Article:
Virtute et Labore

(the seventh chapter of Shell Games)   The new vagabond’s mind rippled outward like a vast, quickly growing web of consciousness catching flies of transcendence, as she flitted in the direction of Albany.  Molly Connors was a living, breathing paradox, she realized: alone yet with all things.  Another earlier paradox had zapped into her brain…

Incidentals

written June 4, 2016   Cornelius Cochran, besides having a rocking name, was known by my mother’s side of the family as the brightest known fruit on their limb, the polished family relation you set out for guests.  Cornelius, you see, was a 19 year-old farm boy on his family’s homestead near Blandford, Massachusetts on…

Thomas Jefferson, New Virginian

written March 2009 The history of Virginia, from the first Tidewater settlements to the advent of the Civil War, is built upon the struggle for land and the substantial labor required to make the Commonwealth agriculturally productive. The question was inescapable, and throughout this era was tied to what it meant to be a Virginian….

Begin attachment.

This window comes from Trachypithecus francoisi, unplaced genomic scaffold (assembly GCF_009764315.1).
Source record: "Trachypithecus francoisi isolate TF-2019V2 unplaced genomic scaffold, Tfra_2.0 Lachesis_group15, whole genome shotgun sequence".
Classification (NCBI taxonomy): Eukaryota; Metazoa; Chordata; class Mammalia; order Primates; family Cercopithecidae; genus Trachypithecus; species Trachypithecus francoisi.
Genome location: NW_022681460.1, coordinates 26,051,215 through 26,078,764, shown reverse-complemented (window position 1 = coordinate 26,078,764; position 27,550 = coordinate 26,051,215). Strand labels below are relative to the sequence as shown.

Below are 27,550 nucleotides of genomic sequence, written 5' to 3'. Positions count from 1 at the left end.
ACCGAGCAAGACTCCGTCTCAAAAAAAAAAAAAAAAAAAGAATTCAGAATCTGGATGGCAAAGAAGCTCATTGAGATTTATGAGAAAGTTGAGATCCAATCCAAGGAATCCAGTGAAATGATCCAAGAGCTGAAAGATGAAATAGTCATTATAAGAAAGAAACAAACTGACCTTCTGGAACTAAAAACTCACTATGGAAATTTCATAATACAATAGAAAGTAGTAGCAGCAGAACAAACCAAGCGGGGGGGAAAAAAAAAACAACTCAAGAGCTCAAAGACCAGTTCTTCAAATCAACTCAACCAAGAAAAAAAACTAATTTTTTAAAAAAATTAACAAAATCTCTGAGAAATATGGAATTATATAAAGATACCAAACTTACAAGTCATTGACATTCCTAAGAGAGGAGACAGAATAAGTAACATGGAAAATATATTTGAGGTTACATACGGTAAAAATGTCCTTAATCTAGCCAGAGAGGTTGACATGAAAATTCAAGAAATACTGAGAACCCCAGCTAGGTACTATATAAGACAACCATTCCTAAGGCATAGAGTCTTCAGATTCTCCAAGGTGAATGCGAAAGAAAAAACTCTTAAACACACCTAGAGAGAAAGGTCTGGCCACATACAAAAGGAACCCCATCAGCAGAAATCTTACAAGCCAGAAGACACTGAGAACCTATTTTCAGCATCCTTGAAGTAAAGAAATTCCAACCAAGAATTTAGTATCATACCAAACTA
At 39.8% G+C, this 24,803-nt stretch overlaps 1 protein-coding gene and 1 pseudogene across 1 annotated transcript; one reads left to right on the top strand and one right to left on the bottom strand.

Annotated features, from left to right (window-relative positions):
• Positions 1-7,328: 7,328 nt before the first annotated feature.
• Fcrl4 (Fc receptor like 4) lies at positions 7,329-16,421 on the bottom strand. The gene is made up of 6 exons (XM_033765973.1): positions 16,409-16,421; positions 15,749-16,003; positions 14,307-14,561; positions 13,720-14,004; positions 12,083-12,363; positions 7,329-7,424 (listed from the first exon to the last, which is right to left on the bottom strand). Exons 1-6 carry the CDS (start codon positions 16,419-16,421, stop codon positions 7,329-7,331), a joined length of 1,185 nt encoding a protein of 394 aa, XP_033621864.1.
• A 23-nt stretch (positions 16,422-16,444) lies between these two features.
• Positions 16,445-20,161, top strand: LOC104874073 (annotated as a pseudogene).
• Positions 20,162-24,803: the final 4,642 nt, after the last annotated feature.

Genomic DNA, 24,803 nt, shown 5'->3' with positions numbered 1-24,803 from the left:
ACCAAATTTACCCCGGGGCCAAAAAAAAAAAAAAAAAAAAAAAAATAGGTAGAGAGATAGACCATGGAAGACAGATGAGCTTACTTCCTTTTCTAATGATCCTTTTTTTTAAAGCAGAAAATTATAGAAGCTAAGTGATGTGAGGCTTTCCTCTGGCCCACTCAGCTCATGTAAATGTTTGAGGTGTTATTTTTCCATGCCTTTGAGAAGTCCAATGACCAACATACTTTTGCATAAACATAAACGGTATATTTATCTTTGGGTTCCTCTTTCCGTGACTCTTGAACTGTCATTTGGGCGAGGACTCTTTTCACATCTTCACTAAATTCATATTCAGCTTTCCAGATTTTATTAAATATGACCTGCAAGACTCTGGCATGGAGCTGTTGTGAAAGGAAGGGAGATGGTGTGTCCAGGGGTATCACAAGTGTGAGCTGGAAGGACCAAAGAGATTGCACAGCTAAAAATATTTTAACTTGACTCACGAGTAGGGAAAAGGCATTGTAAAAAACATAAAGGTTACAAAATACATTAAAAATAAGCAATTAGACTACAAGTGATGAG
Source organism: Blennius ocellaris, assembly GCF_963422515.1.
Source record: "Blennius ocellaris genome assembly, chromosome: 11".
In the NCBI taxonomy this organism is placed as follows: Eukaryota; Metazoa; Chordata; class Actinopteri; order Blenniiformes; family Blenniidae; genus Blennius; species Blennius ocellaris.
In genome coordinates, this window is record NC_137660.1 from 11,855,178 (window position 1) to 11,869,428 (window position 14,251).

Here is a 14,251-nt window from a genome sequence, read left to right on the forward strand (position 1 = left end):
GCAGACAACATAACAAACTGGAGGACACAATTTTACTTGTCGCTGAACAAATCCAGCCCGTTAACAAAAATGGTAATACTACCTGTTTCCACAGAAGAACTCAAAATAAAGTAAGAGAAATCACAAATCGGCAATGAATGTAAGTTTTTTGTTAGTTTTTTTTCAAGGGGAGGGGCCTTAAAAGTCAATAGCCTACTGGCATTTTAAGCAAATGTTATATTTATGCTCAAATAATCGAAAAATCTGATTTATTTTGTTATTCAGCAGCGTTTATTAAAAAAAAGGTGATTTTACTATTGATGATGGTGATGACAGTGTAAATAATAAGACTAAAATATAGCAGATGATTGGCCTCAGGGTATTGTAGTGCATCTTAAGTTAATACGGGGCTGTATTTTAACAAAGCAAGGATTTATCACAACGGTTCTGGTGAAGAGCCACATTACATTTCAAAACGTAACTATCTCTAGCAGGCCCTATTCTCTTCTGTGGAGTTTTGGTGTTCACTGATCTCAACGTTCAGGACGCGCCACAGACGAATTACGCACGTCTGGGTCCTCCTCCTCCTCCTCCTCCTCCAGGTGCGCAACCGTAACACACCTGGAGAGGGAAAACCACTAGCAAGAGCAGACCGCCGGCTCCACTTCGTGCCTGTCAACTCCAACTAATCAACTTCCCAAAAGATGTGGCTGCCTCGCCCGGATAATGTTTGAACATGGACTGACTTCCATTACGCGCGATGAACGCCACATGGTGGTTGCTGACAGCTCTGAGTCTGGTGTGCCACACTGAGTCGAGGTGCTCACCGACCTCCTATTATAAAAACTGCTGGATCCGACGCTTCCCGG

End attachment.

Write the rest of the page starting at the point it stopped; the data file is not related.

Yellow Journalism on the Prairie: Illinois Ablaze Amid the Lincoln-Douglas Debates in a Political Fire Flamed by the Ink of Partisan Newsprint

written June 2009 The Lincoln-Douglas debates of 1858 are generally perceived and beheld as a series of seven oratory contests between two Illinois men of renown, the prize being a United States Senate seat. The historical record of the events, however, in the form divisive newspaper reports and editorials, theoretically expanded the field to that…

Lincoln In Edwardsville: The Moral Idea is Boldly Suggested

written February 2012 Edwardsville had a history of “pseudo-slavery,” embracing Illinois’ Black Laws, and an antagonism towards abolitionists long before Abraham Lincoln spoke in the town in September of 1858.[1]  Gov. Edward Coles’ attempt to free slaves and end Black Codes in 1822 also included a ban on the future “emigration of free negroes to…